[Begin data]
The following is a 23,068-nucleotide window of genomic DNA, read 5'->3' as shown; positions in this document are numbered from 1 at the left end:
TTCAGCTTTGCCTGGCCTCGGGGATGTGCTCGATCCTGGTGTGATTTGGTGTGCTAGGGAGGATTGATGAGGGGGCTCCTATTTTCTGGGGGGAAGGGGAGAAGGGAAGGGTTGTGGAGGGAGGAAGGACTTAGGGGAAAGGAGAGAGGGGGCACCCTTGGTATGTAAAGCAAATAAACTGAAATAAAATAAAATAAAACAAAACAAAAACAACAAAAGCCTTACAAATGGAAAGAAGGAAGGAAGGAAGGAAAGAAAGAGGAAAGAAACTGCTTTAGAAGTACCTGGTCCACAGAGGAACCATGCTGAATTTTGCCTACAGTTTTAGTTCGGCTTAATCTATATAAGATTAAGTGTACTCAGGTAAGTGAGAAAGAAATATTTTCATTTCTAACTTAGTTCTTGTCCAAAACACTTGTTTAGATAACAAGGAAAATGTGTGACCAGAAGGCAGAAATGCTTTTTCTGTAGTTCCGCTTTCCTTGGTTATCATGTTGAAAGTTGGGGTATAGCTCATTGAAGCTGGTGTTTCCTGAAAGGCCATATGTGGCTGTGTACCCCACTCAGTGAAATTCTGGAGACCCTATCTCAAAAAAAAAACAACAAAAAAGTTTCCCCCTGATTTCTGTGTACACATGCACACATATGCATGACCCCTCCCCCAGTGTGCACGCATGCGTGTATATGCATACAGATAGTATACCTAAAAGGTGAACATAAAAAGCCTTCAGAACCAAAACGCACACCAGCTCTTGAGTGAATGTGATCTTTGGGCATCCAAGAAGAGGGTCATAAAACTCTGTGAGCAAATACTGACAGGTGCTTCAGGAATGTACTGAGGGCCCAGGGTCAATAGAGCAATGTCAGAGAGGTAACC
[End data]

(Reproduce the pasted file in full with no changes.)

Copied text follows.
The following is a 23,068-nucleotide window of genomic DNA, read 5'->3' as shown; positions in this document are numbered from 1 at the left end:
TTCAGCTTTGCCTGGCCTCGGGGATGTGCTCGATCCTGGTGTGATTTGGTGTGCTAGGGAGGATTGATGAGGGGGCTCCTATTTTCTGGGGGGAAGGGGAGAAGGGAAGGGTTGTGGAGGGAGGAAGGACTTAGGGGAAAGGAGAGAGGGGGCACCCTTGGTATGTAAAGCAAATAAACTGAAATAAAATAAAATAAAACAAAACAAAAACAACAAAAGCCTTACAAATGGAAAGAAGGAAGGAAGGAAGGAAAGAAAGAGGAAAGAAACTGCTTTAGAAGTACCTGGTCCACAGAGGAACCATGCTGAATTTTGCCTACAGTTTTAGTTCGGCTTAATCTATATAAGATTAAGTGTACTCAGGTAAGTGAGAAAGAAATATTTTCATTTCTAACTTAGTTCTTGTCCAAAACACTTGTTTAGATAACAAGGAAAATGTGTGACCAGAAGGCAGAAATGCTTTTTCTGTAGTTCCGCTTTCCTTGGTTATCATGTTGAAAGTTGGGGTATAGCTCATTGAAGCTGGTGTTTCCTGAAAGGCCATATGTGGCTGTGTACCCCACTCAGTGAAATTCTGGAGACCCTATCTCAAAAAAAAAACAACAAAAAAGTTTCCCCCTGATTTCTGTGTACACATGCACACATATGCATGACCCCTCCCCCAGTGTGCACGCATGCGTGTATATGCATACAGATAGTATACCTAAAAGGTGAACATAAAAAGCCTTCAGAACCAAAACGCACACCAGCTCTTGAGTGAATGTGATCTTTGGGCATCCAAGAAGAGGGTCATAAAACTCTGTGAGCAAATACTGACAGGTGCTTCAGGAATGTACTGAGGGCCCAGGGTCAATAGAGCAATGTCAGAGAGGTAACC